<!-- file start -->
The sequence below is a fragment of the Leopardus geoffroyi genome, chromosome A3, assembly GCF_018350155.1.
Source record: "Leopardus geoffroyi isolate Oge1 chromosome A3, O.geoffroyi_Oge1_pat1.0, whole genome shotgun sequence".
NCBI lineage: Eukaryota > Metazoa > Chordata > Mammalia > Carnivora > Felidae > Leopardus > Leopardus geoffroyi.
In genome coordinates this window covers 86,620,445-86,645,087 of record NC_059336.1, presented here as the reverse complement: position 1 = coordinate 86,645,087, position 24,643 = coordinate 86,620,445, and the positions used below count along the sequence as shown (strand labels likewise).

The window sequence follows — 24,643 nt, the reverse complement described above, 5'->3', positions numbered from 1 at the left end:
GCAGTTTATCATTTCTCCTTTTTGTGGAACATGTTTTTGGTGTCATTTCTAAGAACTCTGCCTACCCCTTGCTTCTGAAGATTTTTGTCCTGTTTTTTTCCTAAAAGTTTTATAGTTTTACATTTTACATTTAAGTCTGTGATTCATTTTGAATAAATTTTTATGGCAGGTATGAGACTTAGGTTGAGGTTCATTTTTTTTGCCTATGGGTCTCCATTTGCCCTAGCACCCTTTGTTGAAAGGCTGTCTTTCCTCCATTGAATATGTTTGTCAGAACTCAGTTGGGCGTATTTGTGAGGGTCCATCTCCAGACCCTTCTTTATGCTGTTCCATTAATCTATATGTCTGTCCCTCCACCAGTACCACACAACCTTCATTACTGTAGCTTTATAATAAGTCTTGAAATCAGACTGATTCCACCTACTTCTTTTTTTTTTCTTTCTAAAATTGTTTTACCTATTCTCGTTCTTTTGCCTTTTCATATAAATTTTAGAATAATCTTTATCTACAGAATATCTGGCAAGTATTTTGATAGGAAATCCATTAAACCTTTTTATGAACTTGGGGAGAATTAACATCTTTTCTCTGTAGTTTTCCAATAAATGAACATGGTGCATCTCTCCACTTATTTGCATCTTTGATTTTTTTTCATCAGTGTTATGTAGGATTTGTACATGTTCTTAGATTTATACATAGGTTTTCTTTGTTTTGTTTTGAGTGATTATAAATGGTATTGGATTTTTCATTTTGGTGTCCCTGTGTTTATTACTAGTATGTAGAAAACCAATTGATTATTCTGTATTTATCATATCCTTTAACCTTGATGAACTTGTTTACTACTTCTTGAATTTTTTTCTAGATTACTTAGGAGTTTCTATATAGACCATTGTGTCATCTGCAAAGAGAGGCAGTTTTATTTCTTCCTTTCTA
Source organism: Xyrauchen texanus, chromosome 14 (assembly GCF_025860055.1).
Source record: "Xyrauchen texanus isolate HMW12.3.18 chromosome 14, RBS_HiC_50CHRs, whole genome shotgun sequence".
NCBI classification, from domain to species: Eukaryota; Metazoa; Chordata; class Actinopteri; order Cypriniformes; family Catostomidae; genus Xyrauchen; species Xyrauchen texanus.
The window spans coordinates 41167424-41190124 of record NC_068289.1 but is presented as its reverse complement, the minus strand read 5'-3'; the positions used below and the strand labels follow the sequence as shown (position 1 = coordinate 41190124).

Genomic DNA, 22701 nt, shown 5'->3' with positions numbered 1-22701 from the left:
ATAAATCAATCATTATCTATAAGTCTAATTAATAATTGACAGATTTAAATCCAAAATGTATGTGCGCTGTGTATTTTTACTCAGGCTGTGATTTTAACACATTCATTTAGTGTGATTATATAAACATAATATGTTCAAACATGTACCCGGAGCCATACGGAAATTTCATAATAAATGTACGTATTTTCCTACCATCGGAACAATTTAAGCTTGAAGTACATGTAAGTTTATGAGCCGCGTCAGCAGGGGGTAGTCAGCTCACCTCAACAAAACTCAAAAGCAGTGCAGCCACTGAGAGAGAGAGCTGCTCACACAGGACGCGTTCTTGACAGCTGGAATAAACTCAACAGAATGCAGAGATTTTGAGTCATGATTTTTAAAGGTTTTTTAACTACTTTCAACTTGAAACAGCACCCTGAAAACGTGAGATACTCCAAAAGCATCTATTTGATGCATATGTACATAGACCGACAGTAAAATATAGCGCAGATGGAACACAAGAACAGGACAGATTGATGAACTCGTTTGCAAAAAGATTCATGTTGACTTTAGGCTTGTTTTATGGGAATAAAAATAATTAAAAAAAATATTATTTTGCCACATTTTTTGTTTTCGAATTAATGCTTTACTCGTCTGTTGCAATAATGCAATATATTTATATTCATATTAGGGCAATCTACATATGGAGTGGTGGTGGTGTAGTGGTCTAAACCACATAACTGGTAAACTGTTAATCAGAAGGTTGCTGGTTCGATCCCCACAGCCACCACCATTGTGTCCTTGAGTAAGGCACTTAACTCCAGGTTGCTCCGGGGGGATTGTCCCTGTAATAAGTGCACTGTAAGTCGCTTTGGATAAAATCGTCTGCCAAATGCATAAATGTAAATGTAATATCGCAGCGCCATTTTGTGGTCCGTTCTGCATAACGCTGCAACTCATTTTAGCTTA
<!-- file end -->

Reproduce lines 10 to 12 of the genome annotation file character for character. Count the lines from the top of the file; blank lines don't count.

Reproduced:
The window spans coordinates 41167424-41190124 of record NC_068289.1 but is presented as its reverse complement, the minus strand read 5'-3'; the positions used below and the strand labels follow the sequence as shown (position 1 = coordinate 41190124).

Genomic DNA, 22701 nt, shown 5'->3' with positions numbered 1-22701 from the left:
ATAAATCAATCATTATCTATAAGTCTAATTAATAATTGACAGATTTAAATCCAAAATGTATGTGCGCTGTGTATTTTTACTCAGGCTGTGATTTTAACACATTCATTTAGTGTGATTATATAAACATAATATGTTCAAACATGTACCCGGAGCCATACGGAAATTTCATAATAAATGTACGTATTTTCCTACCATCGGAACAATTTAAGCTTGAAGTACATGTAAGTTTATGAGCCGCGTCAGCAGGGGGTAGTCAGCTCACCTCAACAAAACTCAAAAGCAGTGCAGCCACTGAGAGAGAGAGCTGCTCACACAGGACGCGTTCTTGACAGCTGGAATAAACTCAACAGAATGCAGAGATTTTGAGTCATGATTTTTAAAGGTTTTTTAACTACTTTCAACTTGAAACAGCACCCTGAAAACGTGAGATACTCCAAAAGCATCTATTTGATGCATATGTACATAGACCGACAGTAAAATATAGCGCAGATGGAACACAAGAACAGGACAGATTGATGAACTCGTTTGCAAAAAGATTCATGTTGACTTTAGGCTTGTTTTATGGGAATAAAAATAATTAAAAAAAATATTATTTTGCCACATTTTTTGTTTTCGAATTAATGCTTTACTCGTCTGTTGCAATAATGCAATATATTTATATTCATATTAGGGCAATCTACATATGGAGTGGTGGTGGTGTAGTGGTCTAAACCACATAACTGGTAAACTGTTAATCAGAAGGTTGCTGGTTCGATCCCCACAGCCACCACCATTGTGTCCTTGAGTAAGGCACTTAACTCCAGGTTGCTCCGGGGGGATTGTCCCTGTAATAAGTGCACTGTAAGTCGCTTTGGATAAAATCGTCTGCCAAATGCATAAATGTAAATGTAATATCGCAGCGCCATTTTGTGGTCCGTTCTGCATAACGCTGCAACTCATTTTAGCTTA